Books by Don Johnson

(This is a pinned post – please scroll down for recent comments)

I invite you to take a look at books I have authored. Most of them are of a historical nature and contain much of what has been important in my life. If you are wondering about my books and who I am, click on the image of my Amazon Book Store just below and read “About Donald L Johnson.” For a more detailed and intimate look at me, my autobiography is at:
A Yearning for Publius – A Look at My Life 

I think you will enjoy my work.

BookStore

The Books

I Didn’t Want to Worry You Mom (but sometimes it got a little scary and dangerous out there.)
When a loved one goes off to the military, especially in time of war, those left behind often have no idea what that loved one may be going through. This book is a glimpse of some of that, with true stories and episodes of what life is often like for that young man or woman. The book is mainly about Navy life at sea, but that is only because of the author’s personal experience and service.
Click below for the companion video. 

Yearning for Liberty
Liberty is extremely rare in history and throughout the world. It is also so very precious and not to be taken for granted. This book is the author’s attempt to delve deeper into various facets of this jewel called liberty, and hopefully give the reader a greater appreciation of what’s at stake.

Budapest at War – The Story of Hungarian Freedom Fighter Adam von Dioszeghy
This book is very personal to the author. After 50+ years, Adam von Dioszeghy and Don Johnson reconnected – in Budapest. Adam and Don were shipmates on a US Navy destroyer back in the 1960s off the coast of Vietnam. The book is a narrative & pictorial walk through of the Budapest of von Dioszeghy’s youth. A World War II veteran at age 6 and a freedom fighter in the 1956 Hungarian  Revolution. The book also tells of Adam’s new life in America, including his Navy & Vietnam service, and his return to his native Hungary.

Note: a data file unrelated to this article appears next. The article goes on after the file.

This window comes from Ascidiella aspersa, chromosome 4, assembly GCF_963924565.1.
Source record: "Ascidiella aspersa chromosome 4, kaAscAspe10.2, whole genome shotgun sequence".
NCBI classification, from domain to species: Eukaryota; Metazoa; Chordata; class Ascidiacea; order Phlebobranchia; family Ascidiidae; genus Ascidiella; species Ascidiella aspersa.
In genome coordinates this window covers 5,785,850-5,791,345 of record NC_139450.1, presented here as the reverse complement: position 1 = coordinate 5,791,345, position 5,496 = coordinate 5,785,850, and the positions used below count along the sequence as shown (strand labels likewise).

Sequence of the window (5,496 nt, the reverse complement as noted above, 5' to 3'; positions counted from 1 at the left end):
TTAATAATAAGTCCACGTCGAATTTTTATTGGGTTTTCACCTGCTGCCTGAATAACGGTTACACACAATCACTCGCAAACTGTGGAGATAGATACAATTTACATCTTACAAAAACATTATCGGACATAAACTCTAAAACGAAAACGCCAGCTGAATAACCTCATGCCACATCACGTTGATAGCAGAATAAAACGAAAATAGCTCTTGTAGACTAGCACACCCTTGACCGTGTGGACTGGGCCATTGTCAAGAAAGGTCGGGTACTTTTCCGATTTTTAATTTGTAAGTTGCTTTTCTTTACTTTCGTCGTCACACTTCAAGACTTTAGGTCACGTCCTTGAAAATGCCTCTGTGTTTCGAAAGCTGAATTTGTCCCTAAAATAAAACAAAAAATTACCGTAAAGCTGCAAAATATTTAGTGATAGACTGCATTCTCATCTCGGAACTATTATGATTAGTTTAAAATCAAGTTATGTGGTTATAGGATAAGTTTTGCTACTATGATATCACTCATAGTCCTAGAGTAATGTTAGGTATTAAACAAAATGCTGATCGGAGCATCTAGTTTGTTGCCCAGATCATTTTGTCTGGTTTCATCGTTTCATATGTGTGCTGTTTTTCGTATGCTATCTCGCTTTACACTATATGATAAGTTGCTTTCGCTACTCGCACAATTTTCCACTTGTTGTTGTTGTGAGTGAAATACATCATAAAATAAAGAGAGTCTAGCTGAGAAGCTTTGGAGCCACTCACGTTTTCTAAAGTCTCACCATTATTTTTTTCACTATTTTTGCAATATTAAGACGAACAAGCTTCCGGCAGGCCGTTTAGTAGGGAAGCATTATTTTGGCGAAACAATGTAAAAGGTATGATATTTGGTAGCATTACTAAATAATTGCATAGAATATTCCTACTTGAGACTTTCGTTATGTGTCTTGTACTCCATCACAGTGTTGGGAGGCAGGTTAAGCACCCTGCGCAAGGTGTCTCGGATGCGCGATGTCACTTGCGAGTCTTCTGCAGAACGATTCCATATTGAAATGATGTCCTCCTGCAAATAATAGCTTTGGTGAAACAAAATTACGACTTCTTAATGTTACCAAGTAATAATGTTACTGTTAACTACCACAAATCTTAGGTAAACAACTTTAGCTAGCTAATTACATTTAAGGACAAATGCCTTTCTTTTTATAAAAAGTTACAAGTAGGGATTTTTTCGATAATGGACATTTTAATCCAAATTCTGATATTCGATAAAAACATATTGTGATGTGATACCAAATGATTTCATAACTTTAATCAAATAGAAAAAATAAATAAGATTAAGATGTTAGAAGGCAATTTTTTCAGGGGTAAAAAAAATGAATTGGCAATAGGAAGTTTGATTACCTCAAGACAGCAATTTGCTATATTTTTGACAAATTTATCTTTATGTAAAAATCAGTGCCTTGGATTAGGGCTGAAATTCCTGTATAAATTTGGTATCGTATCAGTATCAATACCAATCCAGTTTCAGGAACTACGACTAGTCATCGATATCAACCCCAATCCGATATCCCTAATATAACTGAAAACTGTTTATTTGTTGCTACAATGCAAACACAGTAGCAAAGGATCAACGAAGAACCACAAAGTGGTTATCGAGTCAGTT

So They Can Fight Like They Train
US Combat Aircrews are the best in the world. This is a short history of the amazing system that keeps these aircrews razor sharp and ready for whatever is thrown at them. Much of my professional life was spent working to keep these aircrews well trained.

Immigration & Assimilation – A Hungarian Model
The 1956 Hungarian Revolution provided a wealth of quality new American citizens. Read the stories of some of these amazing refugees, including Intel Corporations founder Andrew Grove and my friend and shipmate Adam von Dioszeghy.

Just Thinking … The Case for Intelligent Design
A controversial topic for sure. But here’s one layman’s look at Darwinian evolution and a better idea – you decide.

Sam Jankovich – A Sports Legend.
Written by Sam Jankovich. Edited and published by Don Johnson.
The life story of a remarkable man. Beginning his career as a hard-rock miner in the depths of a mile deep copper mine in Butte Montana to national championships in collegiate football to CEO/GM of the New England Patriots. And a very fine man and dear friend.

A Yearning for Publius – A Look at My Life
My autobiography. Standing on the shoulders of giants all along the way.

The Old Man in Apartment 620: A Conversation
My first and only work of fiction. A dystopian short story.

amazon.com/author/donjohnsonbooks – Again, my bookstore.

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Ronald Reagan’s Farewell Address

“My fellow Americans, this is the 34th time I’ll speak to you from the Oval Office, and the last. We’ve been together eight years now, and soon it’ll be time for me to go. But before I do, I wanted to share some thoughts, some of which I have been saving for a long time.
It’s been the honor of my life to be your President. So many of you have written the past few weeks to say thanks, but I could say as much to you. Nancy and I are grateful for the opportunity you gave us to serve.
One of the things about the Presidency is that you’re always somewhat apart. You spend a lot of time going by too fast in a car someone else is driving, and seeing the people through tinted glass – the parents holding up a child, and the wave you saw too late and couldn’t return. And so many times I wanted to stop, and reach out from behind the glass, and connect. Well, maybe I can do a little of that tonight.
People ask how I feel about leaving, and the fact is parting is “such sweet sorrow.” The sweet part is California, and the ranch, and freedom. The sorrow? The goodbyes, of course, and leaving this beautiful place.